I am interested in the methods used by electrical utilities nationwide to address the problem of securing fire scenes from electrical hazards. I fully sympathize with the firefighters plight and would like to be instrumental in fostering a productive process by which we can come to a logical method of resolving this problem. Our foremost concern is for the safety of everyone involved in emergencys involving electrical hazards. If you would be willing to post this question to the Forum Members it will be of great help to me.
Thank you, MW
[This message has been edited by Bill Addiss (edited 01-16-2002).]
See NFPA 921 Guide for Fire and Explosion Investigations 2001 Edition
Committee Scope: This Committee shall have primary responsibility for documents relating to techniques to be used in investigating fires, and equipment and facilities designed to assist or be used in developing or verifying data needed by fire investigators in the determination of the origin and development of hostile fires.
Chapter 6 Electricity and Fire 6.1 Introduction. This chapter discusses the analysis of electrical systems and equipment. The primary emphasis is on buildings with 120/240-volt, single-phase electrical systems. These voltages are typical in residential and commercial buildings. This chapter also discusses the basic principles of physics that relate to electricity and fire. Prior to beginning an analysis of a specific electrical item, it is assumed that the person responsible for determining the cause of the fire will have already defined the area or point of origin. Electrical equipment should be considered as an ignition source equally with all other possible sources and not as either a first or last choice. The presence of electrical wiring or equipment at or near the origin of a fire does not necessarily mean that the fire was caused by electrical energy. Often the fire may destroy insulation or cause changes in the appearance of conductors or equipment that can lead to false assumptions. Careful evaluation is warranted. Electrical conductors and equipment that are used appropriately and protected by properly sized and operating fuses or circuit breakers do not normally present a fire hazard. However, the conductors and equipment can provide ignition sources if easily ignitable materials are present where they have been improperly installed or used. A condition in the electrical wiring that does not conform to the NFPA 70, National Electrical Code®, might or might not be related to the cause of a fire.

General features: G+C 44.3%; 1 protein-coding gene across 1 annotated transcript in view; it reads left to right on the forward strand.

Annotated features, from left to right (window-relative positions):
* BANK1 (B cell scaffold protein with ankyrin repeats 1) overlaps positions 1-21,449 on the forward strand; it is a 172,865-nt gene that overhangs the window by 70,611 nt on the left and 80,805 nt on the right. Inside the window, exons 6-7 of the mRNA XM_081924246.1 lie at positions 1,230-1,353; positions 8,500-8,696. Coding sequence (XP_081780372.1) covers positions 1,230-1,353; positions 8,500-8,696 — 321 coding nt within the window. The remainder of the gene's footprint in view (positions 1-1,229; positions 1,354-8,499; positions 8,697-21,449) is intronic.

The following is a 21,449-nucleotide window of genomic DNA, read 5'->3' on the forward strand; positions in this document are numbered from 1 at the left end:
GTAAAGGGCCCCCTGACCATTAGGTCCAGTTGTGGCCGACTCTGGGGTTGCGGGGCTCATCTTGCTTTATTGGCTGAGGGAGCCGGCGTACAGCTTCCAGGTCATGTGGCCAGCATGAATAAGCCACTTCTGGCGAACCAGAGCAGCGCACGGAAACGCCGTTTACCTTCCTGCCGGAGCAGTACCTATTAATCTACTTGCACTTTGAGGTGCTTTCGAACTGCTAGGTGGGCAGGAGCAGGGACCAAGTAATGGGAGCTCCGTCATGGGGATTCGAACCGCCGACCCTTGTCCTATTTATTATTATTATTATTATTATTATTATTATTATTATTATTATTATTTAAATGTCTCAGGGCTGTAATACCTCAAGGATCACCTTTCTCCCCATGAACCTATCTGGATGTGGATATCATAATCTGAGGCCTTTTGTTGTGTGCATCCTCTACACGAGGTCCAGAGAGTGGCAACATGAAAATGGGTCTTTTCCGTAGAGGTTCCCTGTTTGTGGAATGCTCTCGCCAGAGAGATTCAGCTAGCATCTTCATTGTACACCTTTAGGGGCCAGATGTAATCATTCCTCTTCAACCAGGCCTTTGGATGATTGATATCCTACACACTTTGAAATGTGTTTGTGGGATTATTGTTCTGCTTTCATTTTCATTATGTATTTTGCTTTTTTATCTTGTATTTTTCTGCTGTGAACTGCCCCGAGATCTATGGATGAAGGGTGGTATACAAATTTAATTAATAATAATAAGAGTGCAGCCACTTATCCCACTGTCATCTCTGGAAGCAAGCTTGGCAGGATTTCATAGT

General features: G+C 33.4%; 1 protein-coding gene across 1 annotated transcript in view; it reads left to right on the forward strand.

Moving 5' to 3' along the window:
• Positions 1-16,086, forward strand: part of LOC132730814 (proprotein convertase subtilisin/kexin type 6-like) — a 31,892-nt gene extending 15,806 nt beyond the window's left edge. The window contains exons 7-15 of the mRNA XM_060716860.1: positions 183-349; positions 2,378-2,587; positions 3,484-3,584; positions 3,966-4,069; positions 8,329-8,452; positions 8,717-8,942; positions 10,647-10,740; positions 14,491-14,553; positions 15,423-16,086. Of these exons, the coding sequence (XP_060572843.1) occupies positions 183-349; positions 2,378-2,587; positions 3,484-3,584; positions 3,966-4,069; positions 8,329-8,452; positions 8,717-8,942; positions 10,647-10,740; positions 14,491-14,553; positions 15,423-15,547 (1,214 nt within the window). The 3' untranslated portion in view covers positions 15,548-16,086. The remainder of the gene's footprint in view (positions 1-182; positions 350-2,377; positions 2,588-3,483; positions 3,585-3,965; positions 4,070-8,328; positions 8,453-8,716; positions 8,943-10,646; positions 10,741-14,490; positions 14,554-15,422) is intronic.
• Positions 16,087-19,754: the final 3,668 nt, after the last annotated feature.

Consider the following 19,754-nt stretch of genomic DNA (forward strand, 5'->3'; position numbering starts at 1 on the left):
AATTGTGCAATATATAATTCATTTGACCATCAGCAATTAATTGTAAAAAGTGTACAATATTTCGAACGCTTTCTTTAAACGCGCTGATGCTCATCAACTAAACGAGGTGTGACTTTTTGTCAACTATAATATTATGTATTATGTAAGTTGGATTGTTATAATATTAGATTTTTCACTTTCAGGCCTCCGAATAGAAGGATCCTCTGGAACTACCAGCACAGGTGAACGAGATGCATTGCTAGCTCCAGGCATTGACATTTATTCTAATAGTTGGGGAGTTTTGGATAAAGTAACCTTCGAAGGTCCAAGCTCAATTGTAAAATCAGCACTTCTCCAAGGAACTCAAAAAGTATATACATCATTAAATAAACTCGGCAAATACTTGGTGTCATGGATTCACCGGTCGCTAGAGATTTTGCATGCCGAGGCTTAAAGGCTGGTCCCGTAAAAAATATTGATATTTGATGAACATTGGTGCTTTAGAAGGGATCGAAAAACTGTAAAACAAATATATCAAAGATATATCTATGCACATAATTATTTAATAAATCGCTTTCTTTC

[This message has been edited by Joe Tedesco (edited 01-16-2002).]
Joe Tedesco, NEC Consultant
Re: Securing fire scenes from electrical hazards#147159 01/16/0204:52 PM01/16/0204:52 PM